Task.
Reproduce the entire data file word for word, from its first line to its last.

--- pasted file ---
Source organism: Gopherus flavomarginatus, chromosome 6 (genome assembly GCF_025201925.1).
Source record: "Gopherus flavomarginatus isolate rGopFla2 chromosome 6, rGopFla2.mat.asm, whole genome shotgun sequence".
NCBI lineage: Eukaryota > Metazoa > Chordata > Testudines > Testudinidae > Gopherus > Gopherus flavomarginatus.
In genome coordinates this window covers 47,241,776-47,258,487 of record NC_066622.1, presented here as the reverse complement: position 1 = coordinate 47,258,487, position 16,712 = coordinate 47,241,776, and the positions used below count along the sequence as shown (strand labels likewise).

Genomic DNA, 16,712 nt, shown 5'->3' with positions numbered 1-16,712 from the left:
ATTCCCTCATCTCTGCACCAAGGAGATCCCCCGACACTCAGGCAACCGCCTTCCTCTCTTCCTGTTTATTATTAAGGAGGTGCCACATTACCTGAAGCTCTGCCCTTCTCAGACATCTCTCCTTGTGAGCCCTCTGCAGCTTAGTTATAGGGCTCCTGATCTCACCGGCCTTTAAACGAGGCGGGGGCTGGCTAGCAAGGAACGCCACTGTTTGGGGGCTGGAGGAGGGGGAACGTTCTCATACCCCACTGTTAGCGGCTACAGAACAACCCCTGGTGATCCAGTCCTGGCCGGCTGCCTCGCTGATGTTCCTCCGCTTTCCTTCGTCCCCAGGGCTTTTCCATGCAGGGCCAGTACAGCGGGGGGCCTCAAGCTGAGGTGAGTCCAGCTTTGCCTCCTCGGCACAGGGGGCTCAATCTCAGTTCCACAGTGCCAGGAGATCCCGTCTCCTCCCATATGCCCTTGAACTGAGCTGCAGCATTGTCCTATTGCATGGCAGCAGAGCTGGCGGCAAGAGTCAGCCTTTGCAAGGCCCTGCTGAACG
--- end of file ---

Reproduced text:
Source organism: Gopherus flavomarginatus, chromosome 6 (genome assembly GCF_025201925.1).
Source record: "Gopherus flavomarginatus isolate rGopFla2 chromosome 6, rGopFla2.mat.asm, whole genome shotgun sequence".
NCBI lineage: Eukaryota > Metazoa > Chordata > Testudines > Testudinidae > Gopherus > Gopherus flavomarginatus.
In genome coordinates this window covers 47,241,776-47,258,487 of record NC_066622.1, presented here as the reverse complement: position 1 = coordinate 47,258,487, position 16,712 = coordinate 47,241,776, and the positions used below count along the sequence as shown (strand labels likewise).

Genomic DNA, 16,712 nt, shown 5'->3' with positions numbered 1-16,712 from the left:
ATTCCCTCATCTCTGCACCAAGGAGATCCCCCGACACTCAGGCAACCGCCTTCCTCTCTTCCTGTTTATTATTAAGGAGGTGCCACATTACCTGAAGCTCTGCCCTTCTCAGACATCTCTCCTTGTGAGCCCTCTGCAGCTTAGTTATAGGGCTCCTGATCTCACCGGCCTTTAAACGAGGCGGGGGCTGGCTAGCAAGGAACGCCACTGTTTGGGGGCTGGAGGAGGGGGAACGTTCTCATACCCCACTGTTAGCGGCTACAGAACAACCCCTGGTGATCCAGTCCTGGCCGGCTGCCTCGCTGATGTTCCTCCGCTTTCCTTCGTCCCCAGGGCTTTTCCATGCAGGGCCAGTACAGCGGGGGGCCTCAAGCTGAGGTGAGTCCAGCTTTGCCTCCTCGGCACAGGGGGCTCAATCTCAGTTCCACAGTGCCAGGAGATCCCGTCTCCTCCCATATGCCCTTGAACTGAGCTGCAGCATTGTCCTATTGCATGGCAGCAGAGCTGGCGGCAAGAGTCAGCCTTTGCAAGGCCCTGCTGAACG